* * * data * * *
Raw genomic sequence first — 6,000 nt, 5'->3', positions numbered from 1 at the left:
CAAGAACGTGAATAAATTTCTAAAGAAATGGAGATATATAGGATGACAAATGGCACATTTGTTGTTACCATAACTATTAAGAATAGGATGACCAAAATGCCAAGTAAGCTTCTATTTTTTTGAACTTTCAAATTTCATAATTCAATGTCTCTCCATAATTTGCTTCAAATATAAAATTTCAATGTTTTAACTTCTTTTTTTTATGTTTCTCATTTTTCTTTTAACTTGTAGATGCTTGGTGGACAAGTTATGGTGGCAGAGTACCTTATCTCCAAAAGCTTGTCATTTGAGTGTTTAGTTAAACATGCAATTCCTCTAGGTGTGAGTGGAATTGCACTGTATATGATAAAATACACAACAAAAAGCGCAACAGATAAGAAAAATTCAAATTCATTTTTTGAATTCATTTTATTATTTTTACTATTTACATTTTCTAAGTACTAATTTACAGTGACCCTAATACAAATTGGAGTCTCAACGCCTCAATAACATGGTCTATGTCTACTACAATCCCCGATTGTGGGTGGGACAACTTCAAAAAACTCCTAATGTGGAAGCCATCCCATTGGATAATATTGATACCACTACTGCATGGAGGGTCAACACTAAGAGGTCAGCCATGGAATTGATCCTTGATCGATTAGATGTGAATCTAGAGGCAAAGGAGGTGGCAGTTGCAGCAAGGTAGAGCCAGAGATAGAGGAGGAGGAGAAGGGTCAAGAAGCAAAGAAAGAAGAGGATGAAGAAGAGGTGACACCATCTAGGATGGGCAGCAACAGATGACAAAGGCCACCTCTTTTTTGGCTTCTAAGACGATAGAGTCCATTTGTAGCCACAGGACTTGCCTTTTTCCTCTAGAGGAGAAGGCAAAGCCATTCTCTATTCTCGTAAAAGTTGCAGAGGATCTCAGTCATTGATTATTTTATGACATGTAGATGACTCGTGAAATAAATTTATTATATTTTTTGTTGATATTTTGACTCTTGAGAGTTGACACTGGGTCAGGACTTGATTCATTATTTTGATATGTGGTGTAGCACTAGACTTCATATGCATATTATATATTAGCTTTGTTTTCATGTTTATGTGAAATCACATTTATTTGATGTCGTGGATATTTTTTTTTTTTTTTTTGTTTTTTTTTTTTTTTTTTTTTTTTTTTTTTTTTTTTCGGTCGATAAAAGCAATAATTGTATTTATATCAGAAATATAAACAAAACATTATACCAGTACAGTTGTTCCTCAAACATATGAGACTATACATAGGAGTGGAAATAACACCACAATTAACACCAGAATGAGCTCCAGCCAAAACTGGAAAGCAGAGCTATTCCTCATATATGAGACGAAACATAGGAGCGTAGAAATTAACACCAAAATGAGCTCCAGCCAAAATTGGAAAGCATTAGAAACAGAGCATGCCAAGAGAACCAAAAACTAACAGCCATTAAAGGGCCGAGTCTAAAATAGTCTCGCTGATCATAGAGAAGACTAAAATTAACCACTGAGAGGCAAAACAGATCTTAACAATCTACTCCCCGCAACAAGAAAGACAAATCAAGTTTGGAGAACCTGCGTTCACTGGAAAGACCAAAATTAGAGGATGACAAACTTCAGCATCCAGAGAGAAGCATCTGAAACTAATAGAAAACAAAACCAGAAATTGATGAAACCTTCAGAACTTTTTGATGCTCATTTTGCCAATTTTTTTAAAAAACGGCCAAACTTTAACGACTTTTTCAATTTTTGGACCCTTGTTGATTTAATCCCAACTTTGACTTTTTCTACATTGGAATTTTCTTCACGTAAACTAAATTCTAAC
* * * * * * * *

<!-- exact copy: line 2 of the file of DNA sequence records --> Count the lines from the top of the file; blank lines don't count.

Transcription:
CAAGAACGTGAATAAATTTCTAAAGAAATGGAGATATATAGGATGACAAATGGCACATTTGTTGTTACCATAACTATTAAGAATAGGATGACCAAAATGCCAAGTAAGCTTCTATTTTTTTGAACTTTCAAATTTCATAATTCAATGTCTCTCCATAATTTGCTTCAAATATAAAATTTCAATGTTTTAACTTCTTTTTTTTATGTTTCTCATTTTTCTTTTAACTTGTAGATGCTTGGTGGACAAGTTATGGTGGCAGAGTACCTTATCTCCAAAAGCTTGTCATTTGAGTGTTTAGTTAAACATGCAATTCCTCTAGGTGTGAGTGGAATTGCACTGTATATGATAAAATACACAACAAAAAGCGCAACAGATAAGAAAAATTCAAATTCATTTTTTGAATTCATTTTATTATTTTTACTATTTACATTTTCTAAGTACTAATTTACAGTGACCCTAATACAAATTGGAGTCTCAACGCCTCAATAACATGGTCTATGTCTACTACAATCCCCGATTGTGGGTGGGACAACTTCAAAAAACTCCTAATGTGGAAGCCATCCCATTGGATAATATTGATACCACTACTGCATGGAGGGTCAACACTAAGAGGTCAGCCATGGAATTGATCCTTGATCGATTAGATGTGAATCTAGAGGCAAAGGAGGTGGCAGTTGCAGCAAGGTAGAGCCAGAGATAGAGGAGGAGGAGAAGGGTCAAGAAGCAAAGAAAGAAGAGGATGAAGAAGAGGTGACACCATCTAGGATGGGCAGCAACAGATGACAAAGGCCACCTCTTTTTTGGCTTCTAAGACGATAGAGTCCATTTGTAGCCACAGGACTTGCCTTTTTCCTCTAGAGGAGAAGGCAAAGCCATTCTCTATTCTCGTAAAAGTTGCAGAGGATCTCAGTCATTGATTATTTTATGACATGTAGATGACTCGTGAAATAAATTTATTATATTTTTTGTTGATATTTTGACTCTTGAGAGTTGACACTGGGTCAGGACTTGATTCATTATTTTGATATGTGGTGTAGCACTAGACTTCATATGCATATTATATATTAGCTTTGTTTTCATGTTTATGTGAAATCACATTTATTTGATGTCGTGGATATTTTTTTTTTTTTTTTTGTTTTTTTTTTTTTTTTTTTTTTTTTTTTTTTTTTTTCGGTCGATAAAAGCAATAATTGTATTTATATCAGAAATATAAACAAAACATTATACCAGTACAGTTGTTCCTCAAACATATGAGACTATACATAGGAGTGGAAATAACACCACAATTAACACCAGAATGAGCTCCAGCCAAAACTGGAAAGCAGAGCTATTCCTCATATATGAGACGAAACATAGGAGCGTAGAAATTAACACCAAAATGAGCTCCAGCCAAAATTGGAAAGCATTAGAAACAGAGCATGCCAAGAGAACCAAAAACTAACAGCCATTAAAGGGCCGAGTCTAAAATAGTCTCGCTGATCATAGAGAAGACTAAAATTAACCACTGAGAGGCAAAACAGATCTTAACAATCTACTCCCCGCAACAAGAAAGACAAATCAAGTTTGGAGAACCTGCGTTCACTGGAAAGACCAAAATTAGAGGATGACAAACTTCAGCATCCAGAGAGAAGCATCTGAAACTAATAGAAAACAAAACCAGAAATTGATGAAACCTTCAGAACTTTTTGATGCTCATTTTGCCAATTTTTTTAAAAAACGGCCAAACTTTAACGACTTTTTCAATTTTTGGACCCTTGTTGATTTAATCCCAACTTTGACTTTTTCTACATTGGAATTTTCTTCACGTAAACTAAATTCTAAC